Very HIgh GH in new tank - Tropical Fish Keeping - Aquarium fish care and resources
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post #1 of 3 Old 03-17-2012, 03:07 PM Thread Starter
Very HIgh GH in new tank

HI everyone, Just starting with this hobby with a small 35L aquarium. Currenty putting it through a fishless cycle as I dont want to make any fish suffer.

I have added Nutrafin Cycle plus to introduce some bacteria that I need, and will be putting a couple of drops of ammonia in to try and kick start it, however I will be waiting a few weeks forthe correct levels before I even consider introducing fish.

Current problem I have at the moment is very high GH when I have done an early water test. It is currently showing at 500ppm, and possibly more as the strip does not go any higher.

Ive looked at a few options, either buying an addtive that will soften the water, or using the peat method.

If I could ask a few questions please:

1) Can peat be purchased that can be placed in the HOB filter to reduce the GH?
2) Is it a good or bad idea to use an additve for GH?
3) What product is best to use to introduce bacteria to the tank? (i do not know anyone else who owns an aquarium to pinch a bit of gravel off them to get the bacteria going)

Many thanks
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post #2 of 3 Old 03-17-2012, 05:19 PM Thread Starter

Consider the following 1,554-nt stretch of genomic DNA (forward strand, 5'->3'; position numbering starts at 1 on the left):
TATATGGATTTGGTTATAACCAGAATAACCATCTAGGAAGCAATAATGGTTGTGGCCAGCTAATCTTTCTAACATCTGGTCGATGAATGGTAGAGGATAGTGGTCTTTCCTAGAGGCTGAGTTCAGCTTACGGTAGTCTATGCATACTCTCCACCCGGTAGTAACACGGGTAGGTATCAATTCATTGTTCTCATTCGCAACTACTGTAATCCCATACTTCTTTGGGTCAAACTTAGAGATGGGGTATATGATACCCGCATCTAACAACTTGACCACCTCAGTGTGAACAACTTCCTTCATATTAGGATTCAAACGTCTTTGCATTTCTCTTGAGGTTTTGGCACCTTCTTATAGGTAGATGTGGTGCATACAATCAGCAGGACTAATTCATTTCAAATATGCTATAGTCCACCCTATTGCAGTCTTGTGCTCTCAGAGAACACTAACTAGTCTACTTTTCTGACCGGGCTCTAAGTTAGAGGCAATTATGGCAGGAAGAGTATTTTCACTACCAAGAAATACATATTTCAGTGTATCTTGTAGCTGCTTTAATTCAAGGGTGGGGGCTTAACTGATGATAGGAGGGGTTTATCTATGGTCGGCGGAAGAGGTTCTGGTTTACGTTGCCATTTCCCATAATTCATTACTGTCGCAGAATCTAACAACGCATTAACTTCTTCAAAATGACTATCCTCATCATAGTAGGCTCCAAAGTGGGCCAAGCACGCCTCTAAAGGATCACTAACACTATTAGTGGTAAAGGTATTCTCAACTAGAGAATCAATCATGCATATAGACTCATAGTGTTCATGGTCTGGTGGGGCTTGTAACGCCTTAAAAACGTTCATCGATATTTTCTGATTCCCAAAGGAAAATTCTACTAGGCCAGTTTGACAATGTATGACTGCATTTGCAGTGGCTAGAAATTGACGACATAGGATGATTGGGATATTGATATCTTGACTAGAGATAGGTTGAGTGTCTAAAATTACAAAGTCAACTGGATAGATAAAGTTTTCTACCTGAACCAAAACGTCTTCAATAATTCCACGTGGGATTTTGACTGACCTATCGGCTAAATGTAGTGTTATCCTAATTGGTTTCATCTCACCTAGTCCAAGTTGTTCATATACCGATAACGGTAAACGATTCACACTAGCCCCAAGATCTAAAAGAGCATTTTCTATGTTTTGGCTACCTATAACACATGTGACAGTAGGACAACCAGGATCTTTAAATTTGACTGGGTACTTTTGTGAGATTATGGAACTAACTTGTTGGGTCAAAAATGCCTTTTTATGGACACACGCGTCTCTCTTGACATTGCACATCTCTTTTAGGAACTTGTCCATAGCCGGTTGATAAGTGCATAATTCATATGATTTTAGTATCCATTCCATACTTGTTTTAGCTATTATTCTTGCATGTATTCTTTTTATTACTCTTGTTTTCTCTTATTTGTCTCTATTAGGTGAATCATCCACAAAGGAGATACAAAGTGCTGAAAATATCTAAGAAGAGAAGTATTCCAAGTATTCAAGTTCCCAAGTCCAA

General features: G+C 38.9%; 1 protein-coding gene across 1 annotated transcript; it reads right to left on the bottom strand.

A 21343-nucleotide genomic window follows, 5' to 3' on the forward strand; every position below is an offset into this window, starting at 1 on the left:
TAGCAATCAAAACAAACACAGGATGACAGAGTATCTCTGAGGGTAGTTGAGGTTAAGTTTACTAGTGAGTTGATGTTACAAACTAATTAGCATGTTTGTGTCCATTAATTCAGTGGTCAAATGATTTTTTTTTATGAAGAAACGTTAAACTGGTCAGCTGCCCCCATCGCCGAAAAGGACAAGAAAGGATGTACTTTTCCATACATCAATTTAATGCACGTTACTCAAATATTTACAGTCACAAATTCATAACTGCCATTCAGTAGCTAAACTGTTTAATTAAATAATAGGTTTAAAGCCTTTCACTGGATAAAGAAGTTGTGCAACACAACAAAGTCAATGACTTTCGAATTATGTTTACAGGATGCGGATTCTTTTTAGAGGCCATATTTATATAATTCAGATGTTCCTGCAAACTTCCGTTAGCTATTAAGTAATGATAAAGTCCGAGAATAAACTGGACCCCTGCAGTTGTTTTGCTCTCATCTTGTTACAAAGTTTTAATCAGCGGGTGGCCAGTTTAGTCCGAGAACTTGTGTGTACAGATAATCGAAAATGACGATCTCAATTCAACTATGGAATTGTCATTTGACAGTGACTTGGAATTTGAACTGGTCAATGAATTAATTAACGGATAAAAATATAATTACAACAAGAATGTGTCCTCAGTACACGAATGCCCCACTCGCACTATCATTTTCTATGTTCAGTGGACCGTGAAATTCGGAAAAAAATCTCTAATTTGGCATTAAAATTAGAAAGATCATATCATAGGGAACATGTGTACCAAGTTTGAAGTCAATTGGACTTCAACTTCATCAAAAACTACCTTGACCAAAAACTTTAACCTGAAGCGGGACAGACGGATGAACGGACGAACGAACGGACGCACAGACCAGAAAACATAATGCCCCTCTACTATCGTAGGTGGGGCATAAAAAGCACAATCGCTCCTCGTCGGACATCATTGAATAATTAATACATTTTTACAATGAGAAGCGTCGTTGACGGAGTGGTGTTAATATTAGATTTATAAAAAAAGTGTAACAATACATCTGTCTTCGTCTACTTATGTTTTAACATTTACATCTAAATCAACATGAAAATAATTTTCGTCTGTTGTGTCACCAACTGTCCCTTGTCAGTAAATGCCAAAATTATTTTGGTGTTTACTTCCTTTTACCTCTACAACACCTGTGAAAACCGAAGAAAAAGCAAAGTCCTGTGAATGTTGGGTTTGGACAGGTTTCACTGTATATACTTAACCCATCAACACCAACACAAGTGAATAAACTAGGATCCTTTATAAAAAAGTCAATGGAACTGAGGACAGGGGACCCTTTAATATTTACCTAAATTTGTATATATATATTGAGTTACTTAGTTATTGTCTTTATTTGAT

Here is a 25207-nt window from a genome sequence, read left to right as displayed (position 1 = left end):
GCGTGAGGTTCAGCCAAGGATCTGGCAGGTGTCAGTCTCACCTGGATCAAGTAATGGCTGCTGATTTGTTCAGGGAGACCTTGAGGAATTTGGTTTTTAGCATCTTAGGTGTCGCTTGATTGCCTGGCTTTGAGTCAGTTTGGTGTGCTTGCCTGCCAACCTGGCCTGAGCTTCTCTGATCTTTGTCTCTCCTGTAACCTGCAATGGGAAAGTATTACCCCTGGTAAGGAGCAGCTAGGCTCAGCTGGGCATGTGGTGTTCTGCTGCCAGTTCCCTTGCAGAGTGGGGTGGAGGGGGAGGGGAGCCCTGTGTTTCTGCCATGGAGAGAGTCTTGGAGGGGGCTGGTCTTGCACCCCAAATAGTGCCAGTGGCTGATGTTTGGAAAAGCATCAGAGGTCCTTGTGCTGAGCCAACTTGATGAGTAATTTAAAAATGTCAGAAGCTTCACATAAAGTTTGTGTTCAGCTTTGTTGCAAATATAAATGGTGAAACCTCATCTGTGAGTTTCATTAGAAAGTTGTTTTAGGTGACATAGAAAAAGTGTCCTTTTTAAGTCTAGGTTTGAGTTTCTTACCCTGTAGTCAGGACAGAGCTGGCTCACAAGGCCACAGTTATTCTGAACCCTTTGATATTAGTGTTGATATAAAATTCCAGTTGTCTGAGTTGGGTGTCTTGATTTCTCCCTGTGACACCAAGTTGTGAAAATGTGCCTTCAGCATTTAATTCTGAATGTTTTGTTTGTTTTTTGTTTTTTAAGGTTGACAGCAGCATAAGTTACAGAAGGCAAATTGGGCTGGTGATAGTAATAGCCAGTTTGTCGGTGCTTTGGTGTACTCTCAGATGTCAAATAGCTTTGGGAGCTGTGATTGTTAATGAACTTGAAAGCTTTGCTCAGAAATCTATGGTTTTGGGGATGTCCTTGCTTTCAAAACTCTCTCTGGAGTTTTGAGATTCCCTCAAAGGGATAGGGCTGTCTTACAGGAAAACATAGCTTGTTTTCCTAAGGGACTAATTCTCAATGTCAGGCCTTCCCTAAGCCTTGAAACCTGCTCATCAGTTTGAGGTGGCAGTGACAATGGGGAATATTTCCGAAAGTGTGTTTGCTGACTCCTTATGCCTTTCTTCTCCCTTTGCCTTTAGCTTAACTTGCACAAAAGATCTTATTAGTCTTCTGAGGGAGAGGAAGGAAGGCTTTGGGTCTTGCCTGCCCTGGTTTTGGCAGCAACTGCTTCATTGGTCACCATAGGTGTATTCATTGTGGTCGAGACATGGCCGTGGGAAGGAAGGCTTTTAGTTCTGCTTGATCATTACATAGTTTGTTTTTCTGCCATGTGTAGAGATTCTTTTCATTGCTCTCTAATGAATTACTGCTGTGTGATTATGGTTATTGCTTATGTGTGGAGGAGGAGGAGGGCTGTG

Problem solved. Just done a 50% water change with de-ionised water and thats reduced it to 125ppm from 500+.

When the fish are in and established. Ill mix tap and DI accordingley to get the same ppm reading. Our water is has a ridiculously high mineral level. Hope its not bad on my health when I drink it lol.
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post #3 of 3 Old 03-18-2012, 12:06 PM
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This is the best solution, diluting hard water with some type of "pure" water. Yu can read more on how this works long-term here:

On the bacteria for cycling issue, I recommend either Tetra's SafeStart or Seachem's Stability. Both are 100% live nitrifying bacteria. They act to "seed" the tank with bacteria.

And welcome to Tropical Fish Keeping forum, and the hobby.


Byron Hosking, BMus, MA
Vancouver, BC, Canada

The aquarist is one who must learn the ways of the biologist, the chemist, and the veterinarian. [unknown source]

Something we all need to remember: The fish you've acquired was quite happy not being owned by you, minding its own business. If you’re going to take it under your wing then you’re responsible for it. Every aspect of its life is under your control, from water quality and temperature to swimming space. [Nathan Hill in PFK]
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